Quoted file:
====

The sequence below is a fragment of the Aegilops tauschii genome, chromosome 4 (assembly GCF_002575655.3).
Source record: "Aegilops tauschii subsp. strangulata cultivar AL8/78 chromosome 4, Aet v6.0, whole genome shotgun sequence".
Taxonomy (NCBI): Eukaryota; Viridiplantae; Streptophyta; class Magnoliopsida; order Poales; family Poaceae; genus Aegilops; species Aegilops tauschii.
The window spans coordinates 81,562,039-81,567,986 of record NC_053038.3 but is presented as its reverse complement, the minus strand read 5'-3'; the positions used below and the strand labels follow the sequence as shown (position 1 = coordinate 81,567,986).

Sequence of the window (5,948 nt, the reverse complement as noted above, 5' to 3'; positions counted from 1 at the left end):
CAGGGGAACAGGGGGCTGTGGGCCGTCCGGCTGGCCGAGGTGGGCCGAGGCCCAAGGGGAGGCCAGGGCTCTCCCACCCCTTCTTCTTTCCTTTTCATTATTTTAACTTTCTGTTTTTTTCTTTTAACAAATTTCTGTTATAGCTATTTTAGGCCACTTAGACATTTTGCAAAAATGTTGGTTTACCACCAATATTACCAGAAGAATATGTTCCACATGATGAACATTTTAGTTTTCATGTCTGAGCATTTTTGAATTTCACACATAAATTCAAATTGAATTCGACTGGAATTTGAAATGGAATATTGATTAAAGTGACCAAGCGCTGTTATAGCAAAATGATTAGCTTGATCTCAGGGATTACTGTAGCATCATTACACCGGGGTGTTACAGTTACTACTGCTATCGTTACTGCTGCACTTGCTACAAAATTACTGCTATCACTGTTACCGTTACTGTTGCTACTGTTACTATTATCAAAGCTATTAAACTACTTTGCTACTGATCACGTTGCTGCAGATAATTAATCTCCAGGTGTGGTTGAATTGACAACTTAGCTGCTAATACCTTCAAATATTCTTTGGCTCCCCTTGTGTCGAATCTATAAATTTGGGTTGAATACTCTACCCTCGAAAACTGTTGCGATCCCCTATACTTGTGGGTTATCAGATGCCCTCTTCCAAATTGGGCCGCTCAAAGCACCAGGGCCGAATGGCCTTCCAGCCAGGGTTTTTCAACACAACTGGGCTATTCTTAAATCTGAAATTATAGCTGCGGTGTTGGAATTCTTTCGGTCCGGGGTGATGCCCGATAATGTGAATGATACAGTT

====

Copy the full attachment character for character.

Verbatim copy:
The sequence below is a fragment of the Aegilops tauschii genome, chromosome 4 (assembly GCF_002575655.3).
Source record: "Aegilops tauschii subsp. strangulata cultivar AL8/78 chromosome 4, Aet v6.0, whole genome shotgun sequence".
Taxonomy (NCBI): Eukaryota; Viridiplantae; Streptophyta; class Magnoliopsida; order Poales; family Poaceae; genus Aegilops; species Aegilops tauschii.
The window spans coordinates 81,562,039-81,567,986 of record NC_053038.3 but is presented as its reverse complement, the minus strand read 5'-3'; the positions used below and the strand labels follow the sequence as shown (position 1 = coordinate 81,567,986).

Sequence of the window (5,948 nt, the reverse complement as noted above, 5' to 3'; positions counted from 1 at the left end):
CAGGGGAACAGGGGGCTGTGGGCCGTCCGGCTGGCCGAGGTGGGCCGAGGCCCAAGGGGAGGCCAGGGCTCTCCCACCCCTTCTTCTTTCCTTTTCATTATTTTAACTTTCTGTTTTTTTCTTTTAACAAATTTCTGTTATAGCTATTTTAGGCCACTTAGACATTTTGCAAAAATGTTGGTTTACCACCAATATTACCAGAAGAATATGTTCCACATGATGAACATTTTAGTTTTCATGTCTGAGCATTTTTGAATTTCACACATAAATTCAAATTGAATTCGACTGGAATTTGAAATGGAATATTGATTAAAGTGACCAAGCGCTGTTATAGCAAAATGATTAGCTTGATCTCAGGGATTACTGTAGCATCATTACACCGGGGTGTTACAGTTACTACTGCTATCGTTACTGCTGCACTTGCTACAAAATTACTGCTATCACTGTTACCGTTACTGTTGCTACTGTTACTATTATCAAAGCTATTAAACTACTTTGCTACTGATCACGTTGCTGCAGATAATTAATCTCCAGGTGTGGTTGAATTGACAACTTAGCTGCTAATACCTTCAAATATTCTTTGGCTCCCCTTGTGTCGAATCTATAAATTTGGGTTGAATACTCTACCCTCGAAAACTGTTGCGATCCCCTATACTTGTGGGTTATCAGATGCCCTCTTCCAAATTGGGCCGCTCAAAGCACCAGGGCCGAATGGCCTTCCAGCCAGGGTTTTTCAACACAACTGGGCTATTCTTAAATCTGAAATTATAGCTGCGGTGTTGGAATTCTTTCGGTCCGGGGTGATGCCCGATAATGTGAATGATACAGTT